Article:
The meaning of “digital” can be illustrated by the game of basketball. The game is so designed that the making of a basket is always definite and unquestioned. The ball either goes through the hoop, or it does not. A team either earns points for the basket or it does not. How graceful or awkward, skillful or random the shot may have been has no bearing on the matter. A player’s approach to the basket can be ugly as sin, but if the ball ends up going through the hoop, the points are counted. There’s a clean, yes-or-no, “ones-and-zeros” aspect to the proceedings. The number of points earned is always exact and countable. Everything is precise, and there is no ambiguity.

Dawkins’ claim accordingly is that, when it comes to the identity and role of genetic particles, “there are no half measures and no intermediates or compromises” — certainly nothing we might recognize as a power of self-transformation. “Our particles of inheritance … don’t blend, but remain discrete and separate as they shuffle and reshuffle their way down the generations” (Dawkins 2006, pp. 159-63).

So this is what Dawkins assumes to be the essential character of our genetic material, which he situates at the causal bottom of every organism: it consists of discrete and separate causal elements that do not interpenetrate, neither are they subject to half measures, intermediates, or compromises. His reference to genes as strings of “pure digital information” makes it clear that his “causal” factors come very close to being elements of computer logic.

The convergence of the two ideas of (1) causal force and (2) compelling, computational logic in Dawkins’ mind — a symptomatic conflation running through much biology today — is ironic in light of his materialist commitments. If in fact the pure conceptuality of logic finds revelatory application in science, it would only reveal a world causally governed or organized according to thought. The only problem is that, whatever we may say about the inanimate world, the very real mindfulness we encounter in our concrete and engaging interactions with organisms is far more profound — and far less one-dimensional — than a mere play of abstract logic.

It hardly needs saying that Dawkins’ genetic informational bits are, by definition, incapable of participating in living wholes. Because their identity is conceived as almost eternally fixed and quantifiably (digitally) specifiable, they cannot lend themselves to being qualitatively transformed or reimagined in harmony with the fluid, organizing ideas and intentions at work in every organism.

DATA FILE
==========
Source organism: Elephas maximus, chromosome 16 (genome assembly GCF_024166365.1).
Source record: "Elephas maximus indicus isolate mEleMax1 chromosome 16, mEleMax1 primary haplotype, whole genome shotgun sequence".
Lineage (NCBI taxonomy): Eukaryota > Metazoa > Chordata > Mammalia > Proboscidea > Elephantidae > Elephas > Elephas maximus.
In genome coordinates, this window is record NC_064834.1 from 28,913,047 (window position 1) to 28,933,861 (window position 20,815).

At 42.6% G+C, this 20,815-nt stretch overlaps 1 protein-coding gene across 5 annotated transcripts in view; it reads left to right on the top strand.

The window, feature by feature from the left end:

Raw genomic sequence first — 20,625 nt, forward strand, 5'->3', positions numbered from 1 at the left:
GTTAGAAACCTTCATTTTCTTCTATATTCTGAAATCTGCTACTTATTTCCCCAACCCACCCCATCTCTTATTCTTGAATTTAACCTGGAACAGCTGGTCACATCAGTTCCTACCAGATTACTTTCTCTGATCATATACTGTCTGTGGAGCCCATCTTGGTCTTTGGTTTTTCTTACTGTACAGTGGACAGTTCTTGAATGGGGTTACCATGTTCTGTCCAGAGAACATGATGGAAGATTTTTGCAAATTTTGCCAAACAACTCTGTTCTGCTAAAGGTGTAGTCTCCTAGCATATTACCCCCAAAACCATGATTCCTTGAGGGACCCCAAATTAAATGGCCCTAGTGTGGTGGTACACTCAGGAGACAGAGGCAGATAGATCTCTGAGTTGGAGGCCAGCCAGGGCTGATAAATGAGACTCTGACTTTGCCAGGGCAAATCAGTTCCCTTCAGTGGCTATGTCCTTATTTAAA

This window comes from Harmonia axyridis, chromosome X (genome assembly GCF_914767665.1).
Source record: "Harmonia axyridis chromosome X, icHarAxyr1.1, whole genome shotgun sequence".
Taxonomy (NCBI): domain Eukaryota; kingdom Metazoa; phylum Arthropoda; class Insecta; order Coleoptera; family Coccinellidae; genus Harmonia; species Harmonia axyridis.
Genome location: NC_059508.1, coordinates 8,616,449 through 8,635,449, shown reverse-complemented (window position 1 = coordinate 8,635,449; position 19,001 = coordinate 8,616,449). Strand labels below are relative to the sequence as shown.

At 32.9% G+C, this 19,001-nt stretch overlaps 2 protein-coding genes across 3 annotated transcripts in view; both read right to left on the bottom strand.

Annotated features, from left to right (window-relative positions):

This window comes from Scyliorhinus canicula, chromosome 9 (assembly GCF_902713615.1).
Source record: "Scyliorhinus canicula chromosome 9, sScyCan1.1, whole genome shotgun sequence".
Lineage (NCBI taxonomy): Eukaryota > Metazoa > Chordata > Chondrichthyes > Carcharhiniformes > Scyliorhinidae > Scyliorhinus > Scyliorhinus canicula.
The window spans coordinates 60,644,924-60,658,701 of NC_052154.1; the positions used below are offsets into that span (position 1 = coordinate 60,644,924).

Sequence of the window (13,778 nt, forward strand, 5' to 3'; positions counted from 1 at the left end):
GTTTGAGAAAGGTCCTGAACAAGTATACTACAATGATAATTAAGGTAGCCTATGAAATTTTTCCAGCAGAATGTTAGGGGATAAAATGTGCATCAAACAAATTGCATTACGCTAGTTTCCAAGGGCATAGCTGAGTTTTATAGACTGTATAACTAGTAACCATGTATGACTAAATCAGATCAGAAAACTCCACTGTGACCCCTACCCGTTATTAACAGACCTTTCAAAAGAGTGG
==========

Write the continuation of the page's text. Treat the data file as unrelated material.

But Dawkins gets his digital, non-blending particles of inheritance only by defining them into existence. Reality gives us a very different story.

How the image of “particles” has distorted the biologist’s imagination

Digital, unblending genetic elements of pure, computational logic or information: where is one even to begin a critique of these impossible notions, upon which so much contemporary evolutionary theory is erected? Where in the living organism do we find the slightest justification for them? Can Dawkins show us even one DNA sequence that functions in a strictly digital fashion?

schematic sketch of a molecule

Figure 21.1. Schematic representation of a molecule, where concentric “circles” are intended to map electron distributions of individual atoms, and straight lines artificially represent bonds between the atoms.4

We might start thinking about this at a fairly remote distance from Dawkins’ immediate genetic meanings by looking at an illustration offered by twentieth-century cell biologist, Paul Weiss. He reminds us of the commonplace pictures and models of molecules, represented as conglomerates of colored, spherical “billiard balls”, each standing for an atom, and each seeming to be a stable, self-contained unit. He then contrasts that with the image in Figure 21.1, which shows how the constituent atoms of a molecule interpenetrate (“blend” into) each other as continuous fields or a complex system of mutually shaped forces. These “blur the former sharpness of the outer boundary of the molecule and let it melt into the surrounding molecular domains” (Weiss 1971a, p. 9).

Weiss also remarks of figures such as this that “one is reminded of the contour maps of mountain ranges. Domains of particles are no more truly isolated than are mountain peaks” (Weiss 1971b, p. 235). Moreover, the parts of such an interactive system are rather “like islands”, so that they must be “conceived as interconnected, though not so solidly as by a bed of rock, but loosely by the all-pervading mesh of forces and interactions” (Weiss 1971a, p. 11).

This may remind us of the discovery (mentioned in Chapter 5) of how water interacts with DNA. Lifting one paragraph from that earlier chapter:

Early efforts to develop a computer simulation of a DNA molecule failed; the molecule (in the simulation) almost immediately broke up. But when [the researchers] included water molecules in the simulation, it proved successful. “Subsequent simulations of DNA in water have revealed that water molecules are able to interact with nearly every part of DNA’s double helix, including the base pairs that constitute the genetic code”.